It is important for the following three reasons:
In the dental community (as also seen in other healthcare sectors) ideas that change or disrupt the way things have always been done, whether it is with the goal of improving or not, are rarely discussed publicly. This blocking is active, not passive.
Discussions of minor changes in the dental world have been discussed before, but the kinds of reforms Dr. Vujicic suggests are major. Some would say massive.
Marko and his team at the Health Policy Institute are highly respected. The research they have done is significant. And this work is at least partially if not fully tied in some way to the American Dental Association – the face and voice of the American dental workforce.
If you would like to read the editorial, here is thelink. If you’d prefer it narrated for you with some periodic and relevant background and commentary, click here. This is a link to my podcast episode. To skip the intro, fast forward to 4:18.
eight. And I imagine narrowing them down to eight, was not an easy task. From what I can tell, the responses in these letters covered a wide spectrum of reactions to Dr. Vujicic’s thought piece. Some were in support, while many others were quite the opposite. The authors have differing backgrounds, representing public health, private practice, academic dentistry, medicine, oral health advocacy, and younger dentists. And while none of us can simply be defined as one of the above, it was fascinating to see how individuals that chose the same profession and experienced identical training, could not have more differing reactions.
I have deconstructed each response, offering key points, key quotes, and a short description of the author. These deconstructions can be found at the end of this post. It includes a deconstruction of my own letter, which was also published in the June 2018 JADA.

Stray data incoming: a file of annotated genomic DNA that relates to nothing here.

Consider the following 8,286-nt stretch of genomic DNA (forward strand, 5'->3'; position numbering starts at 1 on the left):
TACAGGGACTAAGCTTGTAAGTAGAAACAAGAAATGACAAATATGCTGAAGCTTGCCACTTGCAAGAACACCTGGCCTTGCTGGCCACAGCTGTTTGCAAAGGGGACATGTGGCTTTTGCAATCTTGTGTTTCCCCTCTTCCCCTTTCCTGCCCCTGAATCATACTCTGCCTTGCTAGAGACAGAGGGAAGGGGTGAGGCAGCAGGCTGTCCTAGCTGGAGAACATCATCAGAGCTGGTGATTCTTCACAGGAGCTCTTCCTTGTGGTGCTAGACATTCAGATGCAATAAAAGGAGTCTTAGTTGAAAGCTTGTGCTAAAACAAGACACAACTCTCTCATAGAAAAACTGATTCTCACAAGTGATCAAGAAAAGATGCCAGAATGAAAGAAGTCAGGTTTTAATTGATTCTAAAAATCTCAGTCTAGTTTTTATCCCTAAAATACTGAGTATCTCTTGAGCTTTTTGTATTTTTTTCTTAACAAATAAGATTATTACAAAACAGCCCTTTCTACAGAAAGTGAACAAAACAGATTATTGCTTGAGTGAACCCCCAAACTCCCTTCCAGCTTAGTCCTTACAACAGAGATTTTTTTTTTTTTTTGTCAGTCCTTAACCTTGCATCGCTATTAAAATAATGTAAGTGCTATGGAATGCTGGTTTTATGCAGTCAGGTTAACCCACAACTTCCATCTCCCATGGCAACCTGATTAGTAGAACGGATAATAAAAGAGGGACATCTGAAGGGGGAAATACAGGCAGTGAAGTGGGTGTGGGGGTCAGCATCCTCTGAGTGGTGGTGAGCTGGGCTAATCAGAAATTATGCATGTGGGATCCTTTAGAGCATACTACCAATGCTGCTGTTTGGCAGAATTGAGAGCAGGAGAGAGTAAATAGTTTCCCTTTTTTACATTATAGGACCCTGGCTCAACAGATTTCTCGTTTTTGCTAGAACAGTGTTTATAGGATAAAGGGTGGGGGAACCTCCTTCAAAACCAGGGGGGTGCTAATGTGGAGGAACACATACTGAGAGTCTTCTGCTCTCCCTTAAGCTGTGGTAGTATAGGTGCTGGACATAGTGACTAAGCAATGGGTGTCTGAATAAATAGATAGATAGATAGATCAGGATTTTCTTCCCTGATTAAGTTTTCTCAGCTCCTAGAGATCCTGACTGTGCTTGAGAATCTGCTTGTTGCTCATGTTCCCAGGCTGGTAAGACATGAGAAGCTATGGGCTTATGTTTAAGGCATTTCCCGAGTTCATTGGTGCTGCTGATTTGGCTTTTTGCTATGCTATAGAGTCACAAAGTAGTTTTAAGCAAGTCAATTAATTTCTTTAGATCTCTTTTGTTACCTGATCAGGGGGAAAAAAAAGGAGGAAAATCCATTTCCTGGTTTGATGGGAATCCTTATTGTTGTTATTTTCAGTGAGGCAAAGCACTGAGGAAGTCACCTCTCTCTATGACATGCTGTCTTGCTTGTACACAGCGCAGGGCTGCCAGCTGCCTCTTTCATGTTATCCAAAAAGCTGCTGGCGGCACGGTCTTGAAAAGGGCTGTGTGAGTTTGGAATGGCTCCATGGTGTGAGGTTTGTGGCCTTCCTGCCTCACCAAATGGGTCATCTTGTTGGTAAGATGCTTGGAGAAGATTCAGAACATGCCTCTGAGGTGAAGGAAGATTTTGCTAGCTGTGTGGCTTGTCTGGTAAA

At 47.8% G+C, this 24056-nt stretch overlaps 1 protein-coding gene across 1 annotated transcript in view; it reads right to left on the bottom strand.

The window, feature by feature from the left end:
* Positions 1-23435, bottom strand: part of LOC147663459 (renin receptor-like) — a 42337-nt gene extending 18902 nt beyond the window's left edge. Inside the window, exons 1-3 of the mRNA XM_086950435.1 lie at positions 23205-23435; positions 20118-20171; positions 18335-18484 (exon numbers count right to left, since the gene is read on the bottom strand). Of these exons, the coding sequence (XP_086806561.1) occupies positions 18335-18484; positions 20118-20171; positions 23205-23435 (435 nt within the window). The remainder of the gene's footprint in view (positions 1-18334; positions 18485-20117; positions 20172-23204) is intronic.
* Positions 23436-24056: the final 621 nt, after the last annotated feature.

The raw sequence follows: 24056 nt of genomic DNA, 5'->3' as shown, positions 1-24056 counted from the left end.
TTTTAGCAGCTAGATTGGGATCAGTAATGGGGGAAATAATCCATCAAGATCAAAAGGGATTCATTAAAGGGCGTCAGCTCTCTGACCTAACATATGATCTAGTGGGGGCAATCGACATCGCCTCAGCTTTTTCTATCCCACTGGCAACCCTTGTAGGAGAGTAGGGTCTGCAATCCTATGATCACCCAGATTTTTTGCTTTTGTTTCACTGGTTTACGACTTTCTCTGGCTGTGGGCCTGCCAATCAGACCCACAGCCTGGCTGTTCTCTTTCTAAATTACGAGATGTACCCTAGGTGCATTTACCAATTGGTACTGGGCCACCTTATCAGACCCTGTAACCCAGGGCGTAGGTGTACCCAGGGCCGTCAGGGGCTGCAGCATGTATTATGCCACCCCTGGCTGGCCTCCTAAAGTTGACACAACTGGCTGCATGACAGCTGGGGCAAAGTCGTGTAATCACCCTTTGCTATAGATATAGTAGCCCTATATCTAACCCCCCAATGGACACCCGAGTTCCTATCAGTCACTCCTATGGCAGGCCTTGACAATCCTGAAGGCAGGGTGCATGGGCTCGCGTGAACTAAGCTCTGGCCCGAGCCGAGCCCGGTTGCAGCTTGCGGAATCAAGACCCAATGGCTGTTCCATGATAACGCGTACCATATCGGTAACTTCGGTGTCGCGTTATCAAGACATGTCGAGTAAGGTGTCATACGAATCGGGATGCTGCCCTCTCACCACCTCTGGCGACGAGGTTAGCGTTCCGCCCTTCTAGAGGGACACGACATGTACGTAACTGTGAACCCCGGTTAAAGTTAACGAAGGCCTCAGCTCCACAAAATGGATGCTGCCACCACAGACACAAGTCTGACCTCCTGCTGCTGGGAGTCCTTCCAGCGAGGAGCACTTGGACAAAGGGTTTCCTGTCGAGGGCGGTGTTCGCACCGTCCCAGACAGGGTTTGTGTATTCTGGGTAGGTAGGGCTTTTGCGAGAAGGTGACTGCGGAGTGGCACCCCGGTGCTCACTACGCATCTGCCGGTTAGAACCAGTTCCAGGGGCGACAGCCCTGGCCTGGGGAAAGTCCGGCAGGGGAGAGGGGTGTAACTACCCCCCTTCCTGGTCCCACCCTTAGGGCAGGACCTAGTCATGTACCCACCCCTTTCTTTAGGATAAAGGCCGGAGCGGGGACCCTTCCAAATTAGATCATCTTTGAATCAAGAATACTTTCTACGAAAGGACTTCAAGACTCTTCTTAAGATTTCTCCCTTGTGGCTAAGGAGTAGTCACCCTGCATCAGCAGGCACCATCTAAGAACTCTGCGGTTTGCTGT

I also created a table to summarize chief complaints of those that responded and as well as suggestions, that were provided in the letters. It can also be found below.
Then, I interviewed him. Here is a link to this episode, where Dr. Vujicic talks about these reforms and many other controversial topics. Again, if you’d like to skip the intro, start at 9:45.
Now what? Well you can see from the letters of response that people are fired up, in excited, motivated, and disgruntled ways. So people are talking about it. Dr. Vujicic suggests that getting the word out about how some of these reforms are already underway will be helpful for the dental community to conceptualize how this systems change approach is truly a feasible one. The first season of Removing the Bite Block will be devoted to this endeavor, along with some other hot topics in dentistry.
The point however, is that we continue to talk. The only way for positive change to occur is if we are all taking part in the dialogue, so that those making changes in our professional understand our experiences, as well as what it is that we want our profession to become.
So keep talking about it. Send his editorial to a friend. Or if your friend quit reading after dental school, send him the podcast. If the goal is to increase access to dental care, then we must start by increasing access to our own dental community by communicating in the best ways we know how. Even if some of those ways make us feel uncomfortable. Unblock your minds to all voices and ideas. And remove your own bite blocks, so your voices can be heard.